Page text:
Philip Crosby is a noted quality professional, author, and consultant who is widely known for promoting the concept of “zero defects” and for attempting to define quality from the viewpoint of conformance to requirements.
He was born in West Virginia in 1926. He graduated from Western Reserve University and rendered service in the Navy during World War II and then again in the Korean War. He graduated from the Ohio College of Podiatric Medicine. His working life started on the assembly line in 1952 at the Crosley Corporation, later switching on to the Bendix Corporation in 1955. After two years, he joined as a senior quality engineer at The Martin Company in Florida where he developed and implemented the zero defects concept.
In 1965 Crosby was promoted to the position of the Corporate Vice President and Director of Quality at the ITT Corporation for 14 years. Due to the magnitude of response to his book “Quality is Free,” he left the ITT Corporation and started his own consultancy company, Philip Crosby Associates, and as defined in his book, started explaining quality principles & practices to organizations.
His company was floated in 1985 for $30 million. In 1991, he launched Career IV Inc, a consultancy firm advising on the development of senior executives after his retirement from Philip Crosby Associates. On the quality crisis, Crosby devised the principle of “doing it right the first time” (DIRFT). He also included four major principles:
- The definition of quality is conformance to product and customer’s requirements.
- Prevention is the system of quality.
- Zero Defects should be the performance standard.
- Quality measurement is the price of non-conformance
He believed that establishment of good quality management principles in organizations will have more savings returns than what the organization pays for the cost of the quality system. Crosby stated that since “quality is free” it is less expensive to do it right the first time rather than paying for repairs and reworks.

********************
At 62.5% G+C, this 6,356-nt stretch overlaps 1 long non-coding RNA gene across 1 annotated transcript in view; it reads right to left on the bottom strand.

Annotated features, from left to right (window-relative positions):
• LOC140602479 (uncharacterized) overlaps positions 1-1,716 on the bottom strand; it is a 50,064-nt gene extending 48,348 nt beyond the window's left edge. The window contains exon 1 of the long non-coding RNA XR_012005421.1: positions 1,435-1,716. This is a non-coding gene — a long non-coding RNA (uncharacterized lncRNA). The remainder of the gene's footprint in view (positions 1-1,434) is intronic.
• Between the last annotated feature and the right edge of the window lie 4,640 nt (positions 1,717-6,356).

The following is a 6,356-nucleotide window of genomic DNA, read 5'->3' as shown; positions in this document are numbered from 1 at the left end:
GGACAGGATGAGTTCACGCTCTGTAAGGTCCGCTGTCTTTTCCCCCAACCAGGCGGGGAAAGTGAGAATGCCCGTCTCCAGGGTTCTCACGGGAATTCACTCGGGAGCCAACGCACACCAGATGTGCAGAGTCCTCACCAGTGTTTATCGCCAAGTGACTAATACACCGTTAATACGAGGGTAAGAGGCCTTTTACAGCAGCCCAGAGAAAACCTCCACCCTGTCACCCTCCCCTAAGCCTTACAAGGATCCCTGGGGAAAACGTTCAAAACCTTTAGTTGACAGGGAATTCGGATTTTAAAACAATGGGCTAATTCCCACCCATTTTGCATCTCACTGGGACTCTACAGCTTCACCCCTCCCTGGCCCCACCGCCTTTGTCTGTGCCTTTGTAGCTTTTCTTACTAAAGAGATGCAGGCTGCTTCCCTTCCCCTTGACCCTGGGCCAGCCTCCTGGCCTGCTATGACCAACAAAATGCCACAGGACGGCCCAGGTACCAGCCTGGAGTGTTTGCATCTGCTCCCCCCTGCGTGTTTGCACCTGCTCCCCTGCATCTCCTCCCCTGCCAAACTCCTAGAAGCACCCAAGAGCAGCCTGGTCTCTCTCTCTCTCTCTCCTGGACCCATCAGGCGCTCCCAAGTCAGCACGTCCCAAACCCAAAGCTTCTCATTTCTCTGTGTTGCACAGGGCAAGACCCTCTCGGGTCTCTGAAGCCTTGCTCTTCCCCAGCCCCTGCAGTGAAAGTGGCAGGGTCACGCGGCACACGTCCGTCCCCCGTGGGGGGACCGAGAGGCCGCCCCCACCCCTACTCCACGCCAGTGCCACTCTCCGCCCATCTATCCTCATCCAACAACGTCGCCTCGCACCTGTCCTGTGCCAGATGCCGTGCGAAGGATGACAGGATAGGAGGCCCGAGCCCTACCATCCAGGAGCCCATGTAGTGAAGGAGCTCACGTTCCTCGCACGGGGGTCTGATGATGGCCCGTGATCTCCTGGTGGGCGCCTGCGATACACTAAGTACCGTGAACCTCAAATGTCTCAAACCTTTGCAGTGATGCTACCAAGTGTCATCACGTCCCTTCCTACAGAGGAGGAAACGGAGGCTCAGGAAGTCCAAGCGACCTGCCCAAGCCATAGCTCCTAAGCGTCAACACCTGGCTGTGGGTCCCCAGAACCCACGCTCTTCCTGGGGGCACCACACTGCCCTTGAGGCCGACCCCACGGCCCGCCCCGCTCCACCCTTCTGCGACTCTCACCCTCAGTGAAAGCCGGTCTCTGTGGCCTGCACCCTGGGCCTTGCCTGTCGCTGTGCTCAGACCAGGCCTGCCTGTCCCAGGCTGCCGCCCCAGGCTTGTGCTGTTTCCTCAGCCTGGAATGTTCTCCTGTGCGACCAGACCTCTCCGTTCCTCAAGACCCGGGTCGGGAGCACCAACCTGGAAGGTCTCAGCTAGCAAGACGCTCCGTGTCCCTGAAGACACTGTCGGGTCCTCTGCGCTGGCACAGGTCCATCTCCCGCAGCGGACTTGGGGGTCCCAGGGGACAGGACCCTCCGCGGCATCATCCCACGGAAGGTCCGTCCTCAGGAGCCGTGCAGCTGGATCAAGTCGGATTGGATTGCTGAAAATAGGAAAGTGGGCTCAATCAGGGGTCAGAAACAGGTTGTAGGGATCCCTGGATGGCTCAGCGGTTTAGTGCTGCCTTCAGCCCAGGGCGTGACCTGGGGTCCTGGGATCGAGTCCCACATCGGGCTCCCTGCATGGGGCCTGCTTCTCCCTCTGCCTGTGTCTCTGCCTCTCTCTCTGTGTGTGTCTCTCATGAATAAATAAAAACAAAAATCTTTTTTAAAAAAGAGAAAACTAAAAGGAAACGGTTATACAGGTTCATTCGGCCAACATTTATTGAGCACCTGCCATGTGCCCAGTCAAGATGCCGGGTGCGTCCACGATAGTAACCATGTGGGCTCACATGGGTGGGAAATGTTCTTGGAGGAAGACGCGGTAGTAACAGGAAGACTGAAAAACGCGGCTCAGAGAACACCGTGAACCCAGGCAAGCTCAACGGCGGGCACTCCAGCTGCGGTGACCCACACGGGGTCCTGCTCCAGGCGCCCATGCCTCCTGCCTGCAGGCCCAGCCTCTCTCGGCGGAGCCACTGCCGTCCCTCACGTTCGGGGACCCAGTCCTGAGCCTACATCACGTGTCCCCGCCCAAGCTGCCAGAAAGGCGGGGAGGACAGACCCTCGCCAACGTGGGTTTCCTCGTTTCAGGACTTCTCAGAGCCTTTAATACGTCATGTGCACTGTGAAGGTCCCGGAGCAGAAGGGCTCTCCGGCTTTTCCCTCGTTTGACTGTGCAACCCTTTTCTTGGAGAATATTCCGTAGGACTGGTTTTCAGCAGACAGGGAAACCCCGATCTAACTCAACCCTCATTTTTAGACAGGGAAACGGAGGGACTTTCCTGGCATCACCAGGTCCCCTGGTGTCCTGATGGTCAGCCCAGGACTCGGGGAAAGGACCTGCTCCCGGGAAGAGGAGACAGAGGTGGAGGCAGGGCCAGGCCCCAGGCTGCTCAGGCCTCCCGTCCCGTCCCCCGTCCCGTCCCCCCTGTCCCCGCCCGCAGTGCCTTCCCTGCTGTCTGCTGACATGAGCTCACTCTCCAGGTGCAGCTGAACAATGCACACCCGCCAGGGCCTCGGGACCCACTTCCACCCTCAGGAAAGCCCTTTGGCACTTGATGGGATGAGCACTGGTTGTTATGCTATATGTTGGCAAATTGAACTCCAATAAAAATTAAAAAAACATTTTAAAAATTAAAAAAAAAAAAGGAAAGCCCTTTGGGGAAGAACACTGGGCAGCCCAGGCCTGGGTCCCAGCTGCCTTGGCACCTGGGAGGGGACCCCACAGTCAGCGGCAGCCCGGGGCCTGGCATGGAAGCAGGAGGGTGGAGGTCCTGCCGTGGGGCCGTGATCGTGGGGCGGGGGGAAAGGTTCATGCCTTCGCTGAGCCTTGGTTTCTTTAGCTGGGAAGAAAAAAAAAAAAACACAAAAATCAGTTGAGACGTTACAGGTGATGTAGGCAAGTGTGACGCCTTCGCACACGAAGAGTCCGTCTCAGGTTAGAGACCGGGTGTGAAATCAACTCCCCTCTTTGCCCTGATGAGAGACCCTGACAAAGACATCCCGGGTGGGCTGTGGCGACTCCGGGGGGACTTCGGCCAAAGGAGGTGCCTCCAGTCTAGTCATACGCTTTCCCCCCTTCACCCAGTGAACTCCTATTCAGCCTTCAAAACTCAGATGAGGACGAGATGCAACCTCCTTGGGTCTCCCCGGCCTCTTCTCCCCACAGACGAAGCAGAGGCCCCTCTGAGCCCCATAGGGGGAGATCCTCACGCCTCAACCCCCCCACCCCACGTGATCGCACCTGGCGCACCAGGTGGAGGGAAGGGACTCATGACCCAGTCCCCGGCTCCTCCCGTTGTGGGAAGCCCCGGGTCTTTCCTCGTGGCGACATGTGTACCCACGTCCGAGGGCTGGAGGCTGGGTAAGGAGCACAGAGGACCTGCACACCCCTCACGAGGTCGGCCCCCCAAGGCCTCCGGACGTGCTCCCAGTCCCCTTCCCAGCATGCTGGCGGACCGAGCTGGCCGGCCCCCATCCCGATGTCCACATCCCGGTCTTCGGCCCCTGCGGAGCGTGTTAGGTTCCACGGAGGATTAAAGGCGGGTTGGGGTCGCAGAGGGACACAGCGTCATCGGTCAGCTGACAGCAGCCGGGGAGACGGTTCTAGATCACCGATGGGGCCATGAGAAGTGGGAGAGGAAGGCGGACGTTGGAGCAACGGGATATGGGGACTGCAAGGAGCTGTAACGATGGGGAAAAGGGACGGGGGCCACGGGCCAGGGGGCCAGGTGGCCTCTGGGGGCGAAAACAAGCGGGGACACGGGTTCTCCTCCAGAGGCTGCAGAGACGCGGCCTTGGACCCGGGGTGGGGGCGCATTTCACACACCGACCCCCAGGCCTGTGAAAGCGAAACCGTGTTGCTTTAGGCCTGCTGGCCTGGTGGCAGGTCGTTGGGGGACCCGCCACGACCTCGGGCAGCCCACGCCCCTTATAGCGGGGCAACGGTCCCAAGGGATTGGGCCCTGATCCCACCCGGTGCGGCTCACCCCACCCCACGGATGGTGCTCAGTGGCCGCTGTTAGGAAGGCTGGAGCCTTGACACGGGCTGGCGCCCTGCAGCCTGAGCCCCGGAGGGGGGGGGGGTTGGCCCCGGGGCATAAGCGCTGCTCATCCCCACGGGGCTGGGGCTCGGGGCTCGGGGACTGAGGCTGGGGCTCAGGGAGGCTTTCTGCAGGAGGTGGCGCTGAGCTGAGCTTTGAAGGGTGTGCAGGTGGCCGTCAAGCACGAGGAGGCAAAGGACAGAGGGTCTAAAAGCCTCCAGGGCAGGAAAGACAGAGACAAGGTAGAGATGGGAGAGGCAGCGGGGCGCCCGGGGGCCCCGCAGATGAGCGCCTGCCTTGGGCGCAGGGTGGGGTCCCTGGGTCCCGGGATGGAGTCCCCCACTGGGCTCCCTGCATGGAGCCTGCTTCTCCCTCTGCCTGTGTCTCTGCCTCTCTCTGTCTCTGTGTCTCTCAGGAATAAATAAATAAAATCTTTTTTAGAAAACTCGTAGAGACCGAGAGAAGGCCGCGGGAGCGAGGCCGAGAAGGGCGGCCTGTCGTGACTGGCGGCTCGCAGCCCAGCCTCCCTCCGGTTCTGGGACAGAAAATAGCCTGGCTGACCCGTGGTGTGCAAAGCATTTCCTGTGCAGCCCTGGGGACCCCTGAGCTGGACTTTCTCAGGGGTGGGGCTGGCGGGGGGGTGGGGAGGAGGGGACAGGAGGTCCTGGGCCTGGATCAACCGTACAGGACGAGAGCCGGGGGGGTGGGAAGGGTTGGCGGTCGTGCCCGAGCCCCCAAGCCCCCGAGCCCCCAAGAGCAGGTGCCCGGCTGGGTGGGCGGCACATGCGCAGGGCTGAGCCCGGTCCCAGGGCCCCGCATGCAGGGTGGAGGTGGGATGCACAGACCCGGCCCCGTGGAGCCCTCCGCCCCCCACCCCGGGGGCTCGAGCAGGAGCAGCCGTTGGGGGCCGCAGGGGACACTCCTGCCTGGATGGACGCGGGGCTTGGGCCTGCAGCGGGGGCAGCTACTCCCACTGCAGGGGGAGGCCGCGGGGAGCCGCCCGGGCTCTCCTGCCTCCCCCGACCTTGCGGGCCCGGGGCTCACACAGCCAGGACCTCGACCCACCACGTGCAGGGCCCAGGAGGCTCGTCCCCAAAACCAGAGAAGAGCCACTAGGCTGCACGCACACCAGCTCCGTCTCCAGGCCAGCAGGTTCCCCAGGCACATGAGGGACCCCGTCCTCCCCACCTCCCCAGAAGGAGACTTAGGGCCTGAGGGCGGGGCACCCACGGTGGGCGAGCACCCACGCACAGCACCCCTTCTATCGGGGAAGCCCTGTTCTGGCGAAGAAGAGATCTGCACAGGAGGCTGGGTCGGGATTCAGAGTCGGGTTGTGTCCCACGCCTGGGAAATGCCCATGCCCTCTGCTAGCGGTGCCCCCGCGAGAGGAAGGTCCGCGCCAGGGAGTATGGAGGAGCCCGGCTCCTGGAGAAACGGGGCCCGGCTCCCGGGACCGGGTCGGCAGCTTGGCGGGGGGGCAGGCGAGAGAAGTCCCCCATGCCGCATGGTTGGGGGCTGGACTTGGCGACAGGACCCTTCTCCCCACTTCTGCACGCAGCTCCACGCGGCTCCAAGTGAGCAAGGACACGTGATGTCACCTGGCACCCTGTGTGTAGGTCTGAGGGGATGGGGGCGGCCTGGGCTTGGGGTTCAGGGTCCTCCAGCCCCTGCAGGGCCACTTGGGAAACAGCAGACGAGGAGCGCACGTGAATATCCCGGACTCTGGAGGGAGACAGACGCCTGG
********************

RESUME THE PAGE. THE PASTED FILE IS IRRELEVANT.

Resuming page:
Contributions to Six Sigma & Process Improvement
The Zero Defect Theory: The Zero Defects theory states that there is no existence of waste in a project. Waste refers to anything that is unproductive i.e. processes, tools, and employees etc.
Anything that is not adding any value to a project should be eliminated, thereby leading to the elimination of waste. Eliminating waste leads to process improvement and consequently lowers costs. The zero defects theory is the concept of “doing it right the first time” to avoid cost and time spent later in the process of project management.
14 Steps to Quality Improvement: Crosby gave 14 steps for process improvement. They are as follows:
- Management’s commitment towards quality should be clear to all in the organization and those outside it.
- Creation of quality improvement teams with senior representatives from all departments.
- Continuous measurement of processes to determine current and potential issues related to quality.
- The cost of poor quality has to be calculated.
- Quality awareness has to be raised in the organization.
- Corrective actions should be taken to address quality issues.
- Establishment of a Zero Defect committee to monitor the progress of quality improvement.
- Quality improvement training to all the employees.
- Organize “zero defects” days in the organization.
- All employees should be encouraged to set their own quality improvement goals.
- Obstacles to quality should be discussed with employees in an open communication.
- Participants’ efforts should be recognized.
- Quality councils should be created.
- Quality improvement is a continuous process. It keeps going.
Philip Crosby’s ideas on quality came from his vast experience of working with an assembly line. His main focus was on zero defects which ultimately led to the adoption of this concept by the modern Six Sigma Quality movement.
Mr. Crosby explained the idea that zero defects is not a phenomenon that originated on the assembly line. He defined quality as a conformity to a set of specifications defined by the management rather than a vague concept of “goodness.” However, these specifications are set according to the needs and wants of the customer rather than being arbitrarily defined.